As the maritime industry seeks greener alternatives, biodiesel emerges as a promising option. In a sea trial conducted on a Singapore Harbour Craft, various parameters and standards were observed to determine the feasibility and efficacy of biodiesel usage.
This article delves into the observations made during the trial, exploring ISO standards, blending ratios, fuel stability indicators, vessel preparation, and bunkering arrangements. Discover how biodiesel can contribute to sustainable maritime operations in Singapore.
ISO Standards: Addressing Gaps and Unique Properties
The current ISO 8217 standard falls short of adequately covering the unique properties of biodiesel, which is based on paraffinic fuel. Properties associated with biofuel production and higher biofuel blends (>B7) are not included. To ensure comprehensive coverage, adaptations need to be made to ASTM and EN specifications, ensuring they are not overkill for land transportation while adjusting cold flow properties, water content, oxidation stability, and considering the inclusion of additives such as biocides and antioxidants.
Provisional Measures: Quality Control and Fuel Standards
To maintain control over fuel quality, separate regulations of Marine Gas Oil (MGO) and FAME (B100) can be achieved through ISO 8217 and EN 14214, respectively, before blending. Finished blends, such as B20 and B30, can take reference from EN 16709, which provides a fuel standard for captive fleets. These provisional measures offer a framework to ensure consistency and adherence to quality standards.
Parameters for Fuel Stability Indicators
Several parameters serve as indicators of fuel stability, which tend to change over time. Viscosity, measured using ISO 3104, determines flow properties and fuel injection. Water content, assessed through ISO 12937, affects fuel quality, stability, and the potential for bacterial growth. Acid value, evaluated by EN 14104, indicates the likelihood of corrosion and deposits. Oxidation stability, measured by ISO 12205 and EN 15751, determines filter clogging based on the FAME content in the fuel.
Blends and Ratios: Exploring Sustainable Options
The sea trial examined various blends, including MGO, PME (Palm Oil Methyl Ester), UCOME (Used Cooking Oil Methyl Ester), and HVO (Hydrotreated Vegetable Oil). Blending ratios ranging from 7% to 100% were tested to assess performance and emissions. By diversifying fuel sources and adopting higher blends of sustainable biofuels, the maritime industry can significantly reduce its environmental impact.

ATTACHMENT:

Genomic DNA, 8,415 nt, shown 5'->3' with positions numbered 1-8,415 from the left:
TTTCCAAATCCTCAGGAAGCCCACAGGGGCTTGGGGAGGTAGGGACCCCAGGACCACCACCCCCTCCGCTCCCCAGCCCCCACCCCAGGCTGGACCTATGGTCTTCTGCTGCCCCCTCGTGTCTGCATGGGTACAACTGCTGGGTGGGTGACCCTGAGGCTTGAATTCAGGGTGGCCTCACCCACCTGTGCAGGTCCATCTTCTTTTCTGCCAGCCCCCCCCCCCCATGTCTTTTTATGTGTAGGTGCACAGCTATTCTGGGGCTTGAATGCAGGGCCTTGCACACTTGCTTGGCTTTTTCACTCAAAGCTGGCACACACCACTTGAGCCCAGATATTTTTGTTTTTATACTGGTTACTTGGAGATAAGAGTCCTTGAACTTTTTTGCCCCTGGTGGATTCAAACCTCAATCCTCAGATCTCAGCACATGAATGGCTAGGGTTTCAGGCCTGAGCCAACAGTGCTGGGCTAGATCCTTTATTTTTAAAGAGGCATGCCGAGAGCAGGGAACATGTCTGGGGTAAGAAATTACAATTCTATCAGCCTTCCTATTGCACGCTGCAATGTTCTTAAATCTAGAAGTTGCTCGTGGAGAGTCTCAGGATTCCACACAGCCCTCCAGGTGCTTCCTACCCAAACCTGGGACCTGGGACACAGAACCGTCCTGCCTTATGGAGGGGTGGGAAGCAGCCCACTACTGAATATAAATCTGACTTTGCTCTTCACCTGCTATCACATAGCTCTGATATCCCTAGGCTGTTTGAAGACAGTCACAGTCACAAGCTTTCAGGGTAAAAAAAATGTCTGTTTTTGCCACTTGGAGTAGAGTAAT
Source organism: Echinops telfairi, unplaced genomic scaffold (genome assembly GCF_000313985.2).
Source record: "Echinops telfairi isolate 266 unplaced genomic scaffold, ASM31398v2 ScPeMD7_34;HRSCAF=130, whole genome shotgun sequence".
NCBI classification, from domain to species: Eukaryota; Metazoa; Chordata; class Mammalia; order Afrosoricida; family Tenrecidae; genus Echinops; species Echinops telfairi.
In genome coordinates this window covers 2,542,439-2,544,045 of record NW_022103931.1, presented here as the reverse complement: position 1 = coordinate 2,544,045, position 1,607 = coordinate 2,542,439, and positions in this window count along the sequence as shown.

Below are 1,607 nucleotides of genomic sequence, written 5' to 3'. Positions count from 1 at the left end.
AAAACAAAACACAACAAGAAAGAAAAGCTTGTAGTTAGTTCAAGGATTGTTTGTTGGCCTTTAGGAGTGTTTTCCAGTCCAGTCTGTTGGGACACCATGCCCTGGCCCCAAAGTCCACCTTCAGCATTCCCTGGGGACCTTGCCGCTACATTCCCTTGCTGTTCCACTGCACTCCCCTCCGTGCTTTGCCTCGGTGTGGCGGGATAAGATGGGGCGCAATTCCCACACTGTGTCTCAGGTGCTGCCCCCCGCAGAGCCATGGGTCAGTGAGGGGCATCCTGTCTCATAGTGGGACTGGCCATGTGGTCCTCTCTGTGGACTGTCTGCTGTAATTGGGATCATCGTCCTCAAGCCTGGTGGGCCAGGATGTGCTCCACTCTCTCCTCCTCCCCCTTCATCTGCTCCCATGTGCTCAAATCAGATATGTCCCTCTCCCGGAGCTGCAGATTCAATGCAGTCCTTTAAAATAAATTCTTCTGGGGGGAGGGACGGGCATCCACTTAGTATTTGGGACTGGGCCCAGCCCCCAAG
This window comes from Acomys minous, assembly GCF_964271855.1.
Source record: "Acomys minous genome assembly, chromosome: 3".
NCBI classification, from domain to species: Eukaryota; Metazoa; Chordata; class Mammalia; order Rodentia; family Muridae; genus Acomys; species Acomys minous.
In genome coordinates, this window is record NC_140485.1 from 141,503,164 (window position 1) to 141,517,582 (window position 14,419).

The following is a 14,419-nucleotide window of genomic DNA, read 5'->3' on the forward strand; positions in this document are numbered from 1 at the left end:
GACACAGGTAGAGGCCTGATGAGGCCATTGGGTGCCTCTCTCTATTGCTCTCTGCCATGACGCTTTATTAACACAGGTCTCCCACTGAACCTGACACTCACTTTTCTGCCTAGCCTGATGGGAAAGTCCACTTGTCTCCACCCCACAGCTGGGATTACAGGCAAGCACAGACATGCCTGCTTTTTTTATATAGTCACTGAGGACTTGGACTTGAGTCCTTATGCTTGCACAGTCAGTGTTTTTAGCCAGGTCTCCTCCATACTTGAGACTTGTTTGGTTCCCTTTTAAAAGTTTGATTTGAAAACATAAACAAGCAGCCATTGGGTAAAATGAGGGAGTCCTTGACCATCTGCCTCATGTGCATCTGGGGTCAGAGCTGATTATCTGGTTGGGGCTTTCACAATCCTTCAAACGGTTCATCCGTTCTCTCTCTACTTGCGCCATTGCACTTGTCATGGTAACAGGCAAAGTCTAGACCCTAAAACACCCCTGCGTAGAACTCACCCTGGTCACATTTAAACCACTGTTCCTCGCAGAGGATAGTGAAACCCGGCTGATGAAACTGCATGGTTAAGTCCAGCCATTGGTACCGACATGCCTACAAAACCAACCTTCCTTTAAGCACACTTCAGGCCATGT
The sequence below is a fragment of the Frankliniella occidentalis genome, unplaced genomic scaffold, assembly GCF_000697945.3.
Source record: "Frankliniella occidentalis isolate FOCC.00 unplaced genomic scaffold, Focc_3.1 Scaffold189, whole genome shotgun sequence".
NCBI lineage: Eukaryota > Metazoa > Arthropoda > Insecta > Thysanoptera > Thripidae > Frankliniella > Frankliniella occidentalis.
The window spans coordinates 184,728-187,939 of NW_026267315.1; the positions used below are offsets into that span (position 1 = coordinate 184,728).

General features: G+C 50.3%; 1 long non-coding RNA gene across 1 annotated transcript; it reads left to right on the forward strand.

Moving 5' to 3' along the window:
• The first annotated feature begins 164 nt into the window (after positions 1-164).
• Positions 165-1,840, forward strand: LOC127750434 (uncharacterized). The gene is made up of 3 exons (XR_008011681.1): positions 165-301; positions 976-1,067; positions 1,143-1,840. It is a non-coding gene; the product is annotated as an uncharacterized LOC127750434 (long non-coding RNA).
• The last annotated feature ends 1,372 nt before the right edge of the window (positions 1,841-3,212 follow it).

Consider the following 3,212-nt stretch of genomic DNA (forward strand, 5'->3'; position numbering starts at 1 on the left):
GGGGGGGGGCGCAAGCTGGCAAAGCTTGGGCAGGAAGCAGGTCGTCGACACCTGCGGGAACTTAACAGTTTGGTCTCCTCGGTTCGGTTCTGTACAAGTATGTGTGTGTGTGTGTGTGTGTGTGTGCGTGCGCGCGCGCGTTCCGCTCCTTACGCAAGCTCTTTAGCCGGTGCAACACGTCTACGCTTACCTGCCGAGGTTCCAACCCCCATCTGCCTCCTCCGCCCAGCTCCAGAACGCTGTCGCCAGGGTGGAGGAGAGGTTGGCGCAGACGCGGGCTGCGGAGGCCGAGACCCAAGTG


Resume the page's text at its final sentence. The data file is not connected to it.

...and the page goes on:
Vessel Preparation and Equipment Installation
Before the sea trial, the vessel underwent specific preparations to ensure accurate testing. These included new lube oil, gaskets, fuel pipes, and hose connections to prevent contamination or interference. Equipment installation involved exhaust gas analyzers, pitot tubes, ultrasonic flow meters, shaft power meters, GPS systems, and temperature/humidity loggers to measure emissions, fuel consumption, and vessel performance.
Bunkering Arrangements: Quantity Verification and Supply Locations
Bunkering arrangements were made at Banyan shipyard and Penjuru Jetty during the trial. The bunkering process involved measuring fuel quantities using flow meters and verifying them against fuel level indicators. This ensured accurate fuel supply and enabled data collection for analysis.
What Can Be Derived From the Trial
In the pursuit of sustainable maritime operations, Hydrotreated Vegetable Oil (HVO) Renewable Diesel emerges as a powerful solution for Singapore Harbour Crafts. With its ability to reduce emissions and contribute to a greener future, HVO Renewable Diesel presents a significant opportunity for companies seeking a positive environmental impact.
By harnessing the potential of HVO, Singapore can propel its maritime industry toward a more sustainable and eco-friendly direction, paving the way for a cleaner and brighter future for future generations.